I’m the kind of moderate who usually prefers to split the difference rather than award one or the other side an outright victory on any given issue. Gay marriage initially seemed to me to be frivolous — a pointless expansion, and perhaps even an outright redefinition, of marriage. If homosexuals could obtain civil unions that afforded them all the same legal rights as marriage, then why was there any need for gay marriage?

Granted, many states didn’t allow civil unions for homosexuals. This left life partners at the mercy of blood relatives and courts who were often hostile to their interests when one member of a couple was hospitalized or died. Still, civil unions were a reasonable intermediate step. If they could be implemented throughout the nation, I thought, it would moot the struggle over gay marriage.

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My trip to the eye doctor (part 2)

June 26, 2015

By Matthew E. Milliken
MEMwrites.wordpress.com
June 26, 2015

And now, I continue the story of my trip to the eye doctor

When the examination was complete, the doctor walked me over to the spectacle showroom. I heard him asking two assistants (opticians? I dunno) who was up; one replied that neither was. “You’re not the only one in this office with a sense of humor,” I said to the doctor as he left. We both smiled, as did the optician (technician?).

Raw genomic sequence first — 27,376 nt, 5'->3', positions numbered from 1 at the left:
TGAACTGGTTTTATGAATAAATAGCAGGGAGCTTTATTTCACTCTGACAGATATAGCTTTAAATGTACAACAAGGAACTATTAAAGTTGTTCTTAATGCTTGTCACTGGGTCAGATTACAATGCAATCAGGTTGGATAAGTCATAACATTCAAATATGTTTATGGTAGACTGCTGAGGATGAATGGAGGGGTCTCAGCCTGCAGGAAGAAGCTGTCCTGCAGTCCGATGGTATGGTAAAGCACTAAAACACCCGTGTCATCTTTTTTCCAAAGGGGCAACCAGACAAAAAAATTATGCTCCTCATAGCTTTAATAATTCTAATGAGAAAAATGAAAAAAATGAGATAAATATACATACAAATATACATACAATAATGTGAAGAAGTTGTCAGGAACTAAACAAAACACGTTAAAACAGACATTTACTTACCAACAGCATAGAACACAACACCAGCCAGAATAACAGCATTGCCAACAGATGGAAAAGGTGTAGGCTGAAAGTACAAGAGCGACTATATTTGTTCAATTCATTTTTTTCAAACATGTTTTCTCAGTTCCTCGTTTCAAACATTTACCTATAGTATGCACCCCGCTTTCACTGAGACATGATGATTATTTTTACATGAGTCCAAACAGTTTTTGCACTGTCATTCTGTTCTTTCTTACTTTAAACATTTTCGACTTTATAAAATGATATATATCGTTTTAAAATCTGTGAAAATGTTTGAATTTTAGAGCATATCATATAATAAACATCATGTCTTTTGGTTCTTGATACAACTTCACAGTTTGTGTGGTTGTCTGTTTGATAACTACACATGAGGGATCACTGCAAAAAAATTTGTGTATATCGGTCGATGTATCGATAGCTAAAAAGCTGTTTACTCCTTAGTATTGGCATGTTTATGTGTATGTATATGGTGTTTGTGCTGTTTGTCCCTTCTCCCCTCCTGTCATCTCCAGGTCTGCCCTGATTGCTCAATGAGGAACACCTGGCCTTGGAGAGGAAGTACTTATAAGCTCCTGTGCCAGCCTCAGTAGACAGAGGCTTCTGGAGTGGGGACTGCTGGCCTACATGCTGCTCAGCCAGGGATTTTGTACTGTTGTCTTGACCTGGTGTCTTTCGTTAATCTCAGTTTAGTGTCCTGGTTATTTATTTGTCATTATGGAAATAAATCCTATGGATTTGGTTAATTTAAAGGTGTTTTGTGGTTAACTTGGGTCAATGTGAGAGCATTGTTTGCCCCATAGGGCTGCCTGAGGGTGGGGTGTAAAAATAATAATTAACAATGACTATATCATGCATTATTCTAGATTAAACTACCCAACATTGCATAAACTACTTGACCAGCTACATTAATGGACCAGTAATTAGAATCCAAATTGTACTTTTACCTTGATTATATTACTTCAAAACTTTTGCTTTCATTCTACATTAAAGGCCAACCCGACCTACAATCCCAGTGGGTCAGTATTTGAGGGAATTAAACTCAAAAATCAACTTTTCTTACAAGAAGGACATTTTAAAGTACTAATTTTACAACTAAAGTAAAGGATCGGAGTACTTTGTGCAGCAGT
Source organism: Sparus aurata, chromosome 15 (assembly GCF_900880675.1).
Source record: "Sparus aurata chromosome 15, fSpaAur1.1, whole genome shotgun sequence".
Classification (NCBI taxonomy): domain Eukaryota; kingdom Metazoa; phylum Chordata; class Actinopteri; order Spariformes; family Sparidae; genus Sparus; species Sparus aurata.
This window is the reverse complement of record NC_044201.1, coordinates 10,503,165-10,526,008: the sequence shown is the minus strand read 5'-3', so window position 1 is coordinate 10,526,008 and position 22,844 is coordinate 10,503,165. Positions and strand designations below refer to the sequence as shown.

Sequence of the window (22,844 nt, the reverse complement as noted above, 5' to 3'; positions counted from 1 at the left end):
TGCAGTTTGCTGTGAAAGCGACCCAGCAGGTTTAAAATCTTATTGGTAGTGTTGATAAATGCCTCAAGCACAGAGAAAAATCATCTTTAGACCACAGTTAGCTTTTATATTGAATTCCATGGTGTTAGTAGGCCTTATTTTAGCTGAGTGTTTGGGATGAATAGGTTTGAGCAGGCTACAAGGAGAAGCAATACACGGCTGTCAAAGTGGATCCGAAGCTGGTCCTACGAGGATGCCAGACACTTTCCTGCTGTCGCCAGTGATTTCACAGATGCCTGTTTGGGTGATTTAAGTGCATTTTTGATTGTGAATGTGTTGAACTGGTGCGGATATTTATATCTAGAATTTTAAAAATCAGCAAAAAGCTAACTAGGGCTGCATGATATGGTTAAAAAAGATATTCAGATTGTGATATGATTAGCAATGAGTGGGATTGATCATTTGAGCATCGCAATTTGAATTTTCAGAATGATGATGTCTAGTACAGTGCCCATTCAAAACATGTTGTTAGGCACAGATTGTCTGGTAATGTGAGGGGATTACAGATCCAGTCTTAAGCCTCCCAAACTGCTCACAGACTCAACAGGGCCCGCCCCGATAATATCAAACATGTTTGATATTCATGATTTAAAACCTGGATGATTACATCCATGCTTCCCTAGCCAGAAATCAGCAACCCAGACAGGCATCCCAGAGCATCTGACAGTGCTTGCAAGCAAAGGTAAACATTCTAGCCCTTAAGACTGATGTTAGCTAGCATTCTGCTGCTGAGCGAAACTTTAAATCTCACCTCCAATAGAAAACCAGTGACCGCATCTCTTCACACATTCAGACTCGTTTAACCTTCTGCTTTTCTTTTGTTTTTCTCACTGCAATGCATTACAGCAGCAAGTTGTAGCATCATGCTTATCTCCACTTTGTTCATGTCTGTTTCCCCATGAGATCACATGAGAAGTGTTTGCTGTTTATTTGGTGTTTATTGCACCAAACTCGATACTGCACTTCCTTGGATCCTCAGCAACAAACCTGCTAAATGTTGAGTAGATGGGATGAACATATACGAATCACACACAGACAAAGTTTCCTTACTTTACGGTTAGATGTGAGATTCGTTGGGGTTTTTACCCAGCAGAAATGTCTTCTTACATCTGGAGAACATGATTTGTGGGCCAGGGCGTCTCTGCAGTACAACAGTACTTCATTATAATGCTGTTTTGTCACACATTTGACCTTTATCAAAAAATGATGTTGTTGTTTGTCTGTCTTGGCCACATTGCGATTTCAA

Looking at the frames on display, I was quickly drawn to a pair that closely resembled the ones I’m wearing now. I didn’t like the fact that they had Nike swooshes on the side, but after perusing two or three whole cases, they were the spectacles to which I was most drawn.

Some of the rectangular frames were attractive, as were some that lacked rims on the bottom of the lenses, but I was afraid they’d look goofy on me. And so I went with the first — really, the only — pair that I’d picked.

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A brave exercise in truth-telling: The Heritage Foundation’s Obamacare recap promotes bad news about a bad law

March 27, 2015

By Matthew E. Milliken
MEMwrites.wordpress.com
March 27, 2015

With the fifth anniversary of the Affordable Care Act, a.k.a. Obamacare, taking place on Monday, the media have been packed with assessments of the law. But not all assessments are created equal.

Take the article (excuse me — I meant to say, the “brave exercise in truth-telling”) written by Melissa Quinn of the Daily Signal, an outlet of the conservative Heritage Foundation. She got things off to a terrible start:

Five years ago on March 23, 2010, President Obama signed the Affordable Care Act into law.

Many of the health care law’s provision took effect in 2013, and Americans have since been experiencing the effects of the law—both good and bad. Millions learned they were not able to keep their original insurance plans and more than 7.7 million received subsidies from the federal exchange.